WesliIn early July, during the Montréal Jazz Fest, Wesli released his sixth album Tradisyon, an ode to his Haitian roots, and the forgotten parts of his native culture. Established in Montréal for many, many years, Wesley Louissaint has constructed 19 songs that sound like tributes to, and nostalgic fragments of, an island that has lost the means to develop its art to full potential.

“Haiti has undergone a lot of cultural change, influenced by American culture,” says Wesli. “The geographical situation of the country, coupled with an economy that doesn’t work, has swallowed our roots and our Francophonie as well.”

The birth of the Tradisyon is at the heart of these roots. It draws from the depths of a nation that is a victim of its own misfortunes, and a culture that should not “die from that.” “Haiti is unable to feed its people and over the years, bad luck and natural disasters have weakened us culturally. We didn’t take what our ancestors left us seriously,” says Wesli.

The artist worked like a monk as he dug deep to safeguard every bit of endangered Haitian musical culture. “I want to inspire this vision, this motivation to re-connect Haitians with their roots, and remind them of what they used to know,” says Wesli.

On July 19, 2022, he plays these new songs during the Nuits d’Afrique Festival in Montréal. “During this show, you’ll meet the songs from my new album with even deeper roots into Haitian music,” says Wesli. “I’ll also play songs from all my other albums, so as to not ‘lose’ the people who’ve supported me for a long time.” Running until July 24, 2022, the festival showcases the deep pride of all African-rooted forms of music. “Without an event like this one, Montréal wouldn’t know all the musical culture that the rest of the world has to offer,” says Wesli.

Tradisyon will therefore be presented in its entirety, and “in real life,” so that the collective Haitian memory resonates across borders. “[Creating] this album was quite a huge process, because my starting point is lost rhythms,” says Wesli. “Haitians have lost their Creole roots. I pay homage to Azor Rasin Mapou [on ‘Samba’], to Wawa Rasin Ganga [on ‘Wawa Sé Rèl O’] and to Éric Charles as well [on ‘Konté M Rakonté’], a tenor of troubadour music. I could see that I would need more than one album to go deep into my subject,” he says with a laugh.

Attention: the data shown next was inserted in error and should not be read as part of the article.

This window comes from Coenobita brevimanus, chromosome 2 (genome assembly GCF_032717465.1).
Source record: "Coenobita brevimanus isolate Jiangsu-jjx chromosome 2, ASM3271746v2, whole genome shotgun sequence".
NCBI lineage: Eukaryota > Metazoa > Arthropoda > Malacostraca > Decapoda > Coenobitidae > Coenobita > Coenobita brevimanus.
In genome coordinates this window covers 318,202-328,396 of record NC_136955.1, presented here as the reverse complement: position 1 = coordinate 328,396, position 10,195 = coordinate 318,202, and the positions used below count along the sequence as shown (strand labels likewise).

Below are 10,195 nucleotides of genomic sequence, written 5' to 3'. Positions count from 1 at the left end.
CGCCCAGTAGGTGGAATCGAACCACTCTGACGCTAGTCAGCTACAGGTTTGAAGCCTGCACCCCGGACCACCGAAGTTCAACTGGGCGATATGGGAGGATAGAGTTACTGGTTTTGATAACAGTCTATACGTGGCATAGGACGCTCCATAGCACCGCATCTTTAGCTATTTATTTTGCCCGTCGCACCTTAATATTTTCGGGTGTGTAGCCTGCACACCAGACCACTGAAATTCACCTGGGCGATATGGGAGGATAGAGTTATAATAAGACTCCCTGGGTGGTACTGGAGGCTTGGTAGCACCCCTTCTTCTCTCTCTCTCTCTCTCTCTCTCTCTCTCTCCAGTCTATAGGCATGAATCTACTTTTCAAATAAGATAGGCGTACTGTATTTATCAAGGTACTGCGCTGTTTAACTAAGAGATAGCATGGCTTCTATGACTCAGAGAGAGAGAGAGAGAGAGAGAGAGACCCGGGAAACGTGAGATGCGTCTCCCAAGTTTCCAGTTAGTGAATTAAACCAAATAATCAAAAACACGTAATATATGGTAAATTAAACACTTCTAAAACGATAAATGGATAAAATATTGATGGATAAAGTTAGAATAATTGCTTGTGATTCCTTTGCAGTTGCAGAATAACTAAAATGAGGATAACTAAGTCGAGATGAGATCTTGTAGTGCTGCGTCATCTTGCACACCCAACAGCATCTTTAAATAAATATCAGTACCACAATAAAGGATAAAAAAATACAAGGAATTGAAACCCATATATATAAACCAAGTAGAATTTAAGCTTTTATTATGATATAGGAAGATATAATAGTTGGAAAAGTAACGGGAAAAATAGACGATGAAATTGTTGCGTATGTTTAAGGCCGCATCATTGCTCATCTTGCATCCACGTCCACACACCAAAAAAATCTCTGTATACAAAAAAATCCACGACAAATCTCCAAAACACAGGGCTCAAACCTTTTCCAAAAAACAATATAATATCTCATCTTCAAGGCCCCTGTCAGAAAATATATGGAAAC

Wesli unflinchingly accepts the duty of transmission that has become a quasi-mantra for him. He envisions the richness of the music< and the possibility of sharing it by through the amalgamation of folk and modern sounds. Yet, to him, this is obvious. “Musical influences are naturally permeable,” he says. “There’s no musician who can make [different] music compatible. All music shares a common soul that allows it to communicate. I want to recognize and listen to this soul, so that I can share it in my own music.”

For Wesli, music thus carries within it a universal soul that has no language, nationality. or pre-determined instrument. It’s just bigger than all of that.

“I had no choice but to leave Haiti to be able to speak about her,” he says. “I’m in the ideal situation, here in Canada, to shine a light of the roots of my homeland. If I was still over there, I simply would not have the financial means to carry out this mission. Promoting our artistic values requires a certain level of financial ease. Living in Haiti is an exercise in survival. People there do not see what has been lost and needs to be safeguarded.”

He sees his life here as a unique opportunity to share his nostalgia. “Of course we feel guilty for having access to all kinds of opportunities,” he says. “We also know we wouldn’t fare any better than our peers if we were still over there. The whole idea is to take advantage of the possibilities we get, to shine a light on the place we’re from.”

Wesli’s research has led him to so many discoveries that a single album couldn’t cover it all. So his seventh album, Tradisyon 2, is slated for release in September of 2022. “I would have to make five or six albums to showcase Haitians’ values the way I see them. I want to tell the youth they should play these rhythms our ancestors have bequeathed us. In Haiti, of course, the values of servitude were taken from Africa to the colonies, but our generosity, the social aspect, the hope of our nation, and so many other things must continue to live through culture.”